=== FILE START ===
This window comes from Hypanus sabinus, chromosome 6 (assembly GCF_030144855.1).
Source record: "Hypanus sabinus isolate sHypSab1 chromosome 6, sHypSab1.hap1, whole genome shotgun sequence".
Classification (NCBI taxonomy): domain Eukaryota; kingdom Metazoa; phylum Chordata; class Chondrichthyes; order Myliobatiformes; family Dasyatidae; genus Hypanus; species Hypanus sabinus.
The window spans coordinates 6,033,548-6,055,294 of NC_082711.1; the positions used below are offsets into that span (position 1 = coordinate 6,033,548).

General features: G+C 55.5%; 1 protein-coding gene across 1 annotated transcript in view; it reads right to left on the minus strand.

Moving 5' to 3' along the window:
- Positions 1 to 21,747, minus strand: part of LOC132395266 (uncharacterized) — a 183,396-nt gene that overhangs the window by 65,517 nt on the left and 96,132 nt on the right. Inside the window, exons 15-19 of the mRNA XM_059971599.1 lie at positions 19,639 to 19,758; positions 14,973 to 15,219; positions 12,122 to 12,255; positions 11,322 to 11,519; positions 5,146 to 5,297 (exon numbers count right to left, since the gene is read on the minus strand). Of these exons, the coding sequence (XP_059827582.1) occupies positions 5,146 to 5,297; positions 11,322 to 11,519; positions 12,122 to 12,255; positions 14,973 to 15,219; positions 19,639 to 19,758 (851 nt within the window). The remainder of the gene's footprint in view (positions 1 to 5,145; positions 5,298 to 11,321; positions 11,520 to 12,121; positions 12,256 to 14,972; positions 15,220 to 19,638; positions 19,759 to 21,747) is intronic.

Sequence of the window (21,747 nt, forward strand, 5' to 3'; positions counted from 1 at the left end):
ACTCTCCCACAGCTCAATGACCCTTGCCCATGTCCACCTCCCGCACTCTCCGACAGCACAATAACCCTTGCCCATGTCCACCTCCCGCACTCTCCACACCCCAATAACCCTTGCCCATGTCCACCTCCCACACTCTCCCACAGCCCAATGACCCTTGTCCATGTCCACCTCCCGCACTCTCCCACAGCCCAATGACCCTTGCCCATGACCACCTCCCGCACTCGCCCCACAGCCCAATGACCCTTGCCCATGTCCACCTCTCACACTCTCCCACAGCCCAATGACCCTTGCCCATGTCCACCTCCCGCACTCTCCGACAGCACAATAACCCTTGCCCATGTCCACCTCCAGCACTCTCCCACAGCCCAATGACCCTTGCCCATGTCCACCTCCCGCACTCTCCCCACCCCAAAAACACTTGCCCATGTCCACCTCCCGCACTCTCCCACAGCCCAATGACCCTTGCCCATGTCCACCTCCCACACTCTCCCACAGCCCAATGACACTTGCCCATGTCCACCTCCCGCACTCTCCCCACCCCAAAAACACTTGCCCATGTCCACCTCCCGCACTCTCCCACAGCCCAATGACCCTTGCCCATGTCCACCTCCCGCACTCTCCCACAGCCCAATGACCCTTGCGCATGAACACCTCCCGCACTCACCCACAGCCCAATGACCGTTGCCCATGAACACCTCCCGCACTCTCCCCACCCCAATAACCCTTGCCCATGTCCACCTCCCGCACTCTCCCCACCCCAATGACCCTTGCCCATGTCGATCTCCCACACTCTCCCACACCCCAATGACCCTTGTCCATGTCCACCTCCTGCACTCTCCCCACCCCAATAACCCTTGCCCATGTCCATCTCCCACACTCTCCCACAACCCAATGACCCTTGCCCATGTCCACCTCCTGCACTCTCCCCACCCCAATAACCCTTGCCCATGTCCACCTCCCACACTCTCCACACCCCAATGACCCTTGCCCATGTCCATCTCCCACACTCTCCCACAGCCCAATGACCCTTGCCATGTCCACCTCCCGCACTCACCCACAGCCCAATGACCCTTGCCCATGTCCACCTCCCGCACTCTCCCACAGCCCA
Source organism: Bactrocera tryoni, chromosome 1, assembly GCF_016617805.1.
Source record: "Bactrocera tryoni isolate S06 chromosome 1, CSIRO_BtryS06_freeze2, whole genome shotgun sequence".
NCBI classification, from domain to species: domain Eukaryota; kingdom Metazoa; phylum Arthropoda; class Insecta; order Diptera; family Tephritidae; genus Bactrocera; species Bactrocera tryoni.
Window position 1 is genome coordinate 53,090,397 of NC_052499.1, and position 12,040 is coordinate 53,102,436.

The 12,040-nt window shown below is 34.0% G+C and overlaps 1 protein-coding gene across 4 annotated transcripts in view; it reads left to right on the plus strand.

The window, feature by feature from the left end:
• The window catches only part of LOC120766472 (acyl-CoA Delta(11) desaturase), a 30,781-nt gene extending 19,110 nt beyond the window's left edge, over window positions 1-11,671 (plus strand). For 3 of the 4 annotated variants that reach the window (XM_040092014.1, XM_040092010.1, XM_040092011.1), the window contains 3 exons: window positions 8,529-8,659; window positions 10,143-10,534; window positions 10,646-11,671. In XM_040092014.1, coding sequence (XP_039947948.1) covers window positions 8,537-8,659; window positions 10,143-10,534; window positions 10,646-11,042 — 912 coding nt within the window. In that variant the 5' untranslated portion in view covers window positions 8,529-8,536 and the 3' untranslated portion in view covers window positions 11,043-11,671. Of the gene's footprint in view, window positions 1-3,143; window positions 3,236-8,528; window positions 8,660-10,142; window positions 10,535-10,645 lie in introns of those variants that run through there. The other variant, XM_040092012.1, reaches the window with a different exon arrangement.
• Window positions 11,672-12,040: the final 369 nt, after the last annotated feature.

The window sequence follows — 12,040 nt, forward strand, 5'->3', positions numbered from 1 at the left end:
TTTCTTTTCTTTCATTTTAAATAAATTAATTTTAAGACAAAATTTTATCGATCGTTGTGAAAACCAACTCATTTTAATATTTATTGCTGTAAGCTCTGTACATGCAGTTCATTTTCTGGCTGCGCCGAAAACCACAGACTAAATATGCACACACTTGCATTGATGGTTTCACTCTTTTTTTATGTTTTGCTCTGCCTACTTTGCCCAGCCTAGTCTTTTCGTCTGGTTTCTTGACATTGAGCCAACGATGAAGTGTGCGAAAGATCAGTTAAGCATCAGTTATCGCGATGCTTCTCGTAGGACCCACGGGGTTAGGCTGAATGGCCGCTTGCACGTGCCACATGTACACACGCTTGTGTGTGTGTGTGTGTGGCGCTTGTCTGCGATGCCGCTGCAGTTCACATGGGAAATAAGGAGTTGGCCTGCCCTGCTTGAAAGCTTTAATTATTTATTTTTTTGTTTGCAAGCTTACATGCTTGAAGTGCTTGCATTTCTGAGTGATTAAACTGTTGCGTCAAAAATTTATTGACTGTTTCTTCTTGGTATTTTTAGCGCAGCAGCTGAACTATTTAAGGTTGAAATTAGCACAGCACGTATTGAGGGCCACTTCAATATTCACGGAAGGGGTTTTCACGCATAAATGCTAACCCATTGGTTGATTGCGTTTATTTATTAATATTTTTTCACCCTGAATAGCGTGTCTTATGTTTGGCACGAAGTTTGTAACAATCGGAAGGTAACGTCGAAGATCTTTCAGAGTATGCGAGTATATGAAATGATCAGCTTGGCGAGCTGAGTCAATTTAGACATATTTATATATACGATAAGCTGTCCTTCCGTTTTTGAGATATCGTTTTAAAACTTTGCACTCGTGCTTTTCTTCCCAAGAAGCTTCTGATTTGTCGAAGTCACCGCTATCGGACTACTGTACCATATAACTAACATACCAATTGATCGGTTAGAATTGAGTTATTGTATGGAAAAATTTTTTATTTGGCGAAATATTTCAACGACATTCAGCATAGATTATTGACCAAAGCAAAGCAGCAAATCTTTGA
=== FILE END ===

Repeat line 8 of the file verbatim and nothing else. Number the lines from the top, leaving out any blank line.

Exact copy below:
Sequence of the window (21,747 nt, forward strand, 5' to 3'; positions counted from 1 at the left end):